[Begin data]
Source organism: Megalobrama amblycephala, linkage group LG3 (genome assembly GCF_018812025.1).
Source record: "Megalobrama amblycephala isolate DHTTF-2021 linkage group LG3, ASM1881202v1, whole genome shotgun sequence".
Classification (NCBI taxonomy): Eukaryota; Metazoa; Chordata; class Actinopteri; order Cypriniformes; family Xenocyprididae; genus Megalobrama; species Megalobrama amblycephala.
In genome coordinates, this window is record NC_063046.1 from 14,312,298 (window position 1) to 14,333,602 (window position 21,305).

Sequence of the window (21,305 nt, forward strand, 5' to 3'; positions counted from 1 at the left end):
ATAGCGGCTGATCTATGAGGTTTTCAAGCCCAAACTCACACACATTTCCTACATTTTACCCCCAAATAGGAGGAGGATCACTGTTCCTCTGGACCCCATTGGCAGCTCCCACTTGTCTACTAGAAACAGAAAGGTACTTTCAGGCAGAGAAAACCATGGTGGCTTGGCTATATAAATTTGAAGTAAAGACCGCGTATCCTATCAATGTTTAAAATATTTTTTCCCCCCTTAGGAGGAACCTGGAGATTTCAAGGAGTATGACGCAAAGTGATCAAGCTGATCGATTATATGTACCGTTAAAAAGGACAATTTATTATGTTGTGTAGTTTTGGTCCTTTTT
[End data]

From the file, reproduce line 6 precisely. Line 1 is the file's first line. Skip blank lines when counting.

ATAGCGGCTGATCTATGAGGTTTTCAAGCCCAAACTCACACACATTTCCTACATTTTACCCCCAAATAGGAGGAGGATCACTGTTCCTCTGGACCCCATTGGCAGCTCCCACTTGTCTACTAGAAACAGAAAGGTACTTTCAGGCAGAGAAAACCATGGTGGCTTGGCTATATAAATTTGAAGTAAAGACCGCGTATCCTATCAATGTTTAAAATATTTTTTCCCCCCTTAGGAGGAACCTGGAGATTTCAAGGAGTATGACGCAAAGTGATCAAGCTGATCGATTATATGTACCGTTAAAAAGGACAATTTATTATGTTGTGTAGTTTTGGTCCTTTTT